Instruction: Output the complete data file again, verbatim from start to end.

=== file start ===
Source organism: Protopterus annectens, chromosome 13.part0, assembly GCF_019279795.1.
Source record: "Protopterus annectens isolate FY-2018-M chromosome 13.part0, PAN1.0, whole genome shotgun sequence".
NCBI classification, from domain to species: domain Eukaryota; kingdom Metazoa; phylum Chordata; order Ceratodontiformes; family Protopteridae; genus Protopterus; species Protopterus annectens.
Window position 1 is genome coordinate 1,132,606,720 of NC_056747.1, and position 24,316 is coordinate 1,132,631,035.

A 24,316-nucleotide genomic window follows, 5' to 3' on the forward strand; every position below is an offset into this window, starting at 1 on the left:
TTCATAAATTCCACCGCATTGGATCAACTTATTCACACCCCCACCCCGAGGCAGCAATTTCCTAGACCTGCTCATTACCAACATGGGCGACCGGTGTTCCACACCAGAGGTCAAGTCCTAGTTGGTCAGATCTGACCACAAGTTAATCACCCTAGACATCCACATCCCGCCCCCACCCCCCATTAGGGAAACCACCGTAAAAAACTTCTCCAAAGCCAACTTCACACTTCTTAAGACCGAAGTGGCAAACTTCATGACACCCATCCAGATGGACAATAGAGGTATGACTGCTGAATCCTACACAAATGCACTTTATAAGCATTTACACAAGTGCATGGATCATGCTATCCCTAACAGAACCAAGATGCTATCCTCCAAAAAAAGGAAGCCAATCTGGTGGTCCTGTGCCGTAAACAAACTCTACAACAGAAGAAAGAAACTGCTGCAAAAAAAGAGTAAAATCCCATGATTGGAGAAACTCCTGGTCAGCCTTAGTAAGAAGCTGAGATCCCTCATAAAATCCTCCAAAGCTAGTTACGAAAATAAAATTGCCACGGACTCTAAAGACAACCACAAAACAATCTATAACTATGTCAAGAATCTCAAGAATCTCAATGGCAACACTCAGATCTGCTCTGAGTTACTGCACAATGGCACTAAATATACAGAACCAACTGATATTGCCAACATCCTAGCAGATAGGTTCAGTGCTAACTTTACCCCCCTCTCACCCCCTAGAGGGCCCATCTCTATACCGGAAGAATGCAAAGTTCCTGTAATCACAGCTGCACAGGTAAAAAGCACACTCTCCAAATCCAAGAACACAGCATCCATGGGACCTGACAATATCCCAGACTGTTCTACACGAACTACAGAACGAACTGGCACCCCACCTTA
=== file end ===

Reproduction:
Source organism: Protopterus annectens, chromosome 13.part0, assembly GCF_019279795.1.
Source record: "Protopterus annectens isolate FY-2018-M chromosome 13.part0, PAN1.0, whole genome shotgun sequence".
NCBI classification, from domain to species: domain Eukaryota; kingdom Metazoa; phylum Chordata; order Ceratodontiformes; family Protopteridae; genus Protopterus; species Protopterus annectens.
Window position 1 is genome coordinate 1,132,606,720 of NC_056747.1, and position 24,316 is coordinate 1,132,631,035.

A 24,316-nucleotide genomic window follows, 5' to 3' on the forward strand; every position below is an offset into this window, starting at 1 on the left:
TTCATAAATTCCACCGCATTGGATCAACTTATTCACACCCCCACCCCGAGGCAGCAATTTCCTAGACCTGCTCATTACCAACATGGGCGACCGGTGTTCCACACCAGAGGTCAAGTCCTAGTTGGTCAGATCTGACCACAAGTTAATCACCCTAGACATCCACATCCCGCCCCCACCCCCCATTAGGGAAACCACCGTAAAAAACTTCTCCAAAGCCAACTTCACACTTCTTAAGACCGAAGTGGCAAACTTCATGACACCCATCCAGATGGACAATAGAGGTATGACTGCTGAATCCTACACAAATGCACTTTATAAGCATTTACACAAGTGCATGGATCATGCTATCCCTAACAGAACCAAGATGCTATCCTCCAAAAAAAGGAAGCCAATCTGGTGGTCCTGTGCCGTAAACAAACTCTACAACAGAAGAAAGAAACTGCTGCAAAAAAAGAGTAAAATCCCATGATTGGAGAAACTCCTGGTCAGCCTTAGTAAGAAGCTGAGATCCCTCATAAAATCCTCCAAAGCTAGTTACGAAAATAAAATTGCCACGGACTCTAAAGACAACCACAAAACAATCTATAACTATGTCAAGAATCTCAAGAATCTCAATGGCAACACTCAGATCTGCTCTGAGTTACTGCACAATGGCACTAAATATACAGAACCAACTGATATTGCCAACATCCTAGCAGATAGGTTCAGTGCTAACTTTACCCCCCTCTCACCCCCTAGAGGGCCCATCTCTATACCGGAAGAATGCAAAGTTCCTGTAATCACAGCTGCACAGGTAAAAAGCACACTCTCCAAATCCAAGAACACAGCATCCATGGGACCTGACAATATCCCAGACTGTTCTACACGAACTACAGAACGAACTGGCACCCCACCTTA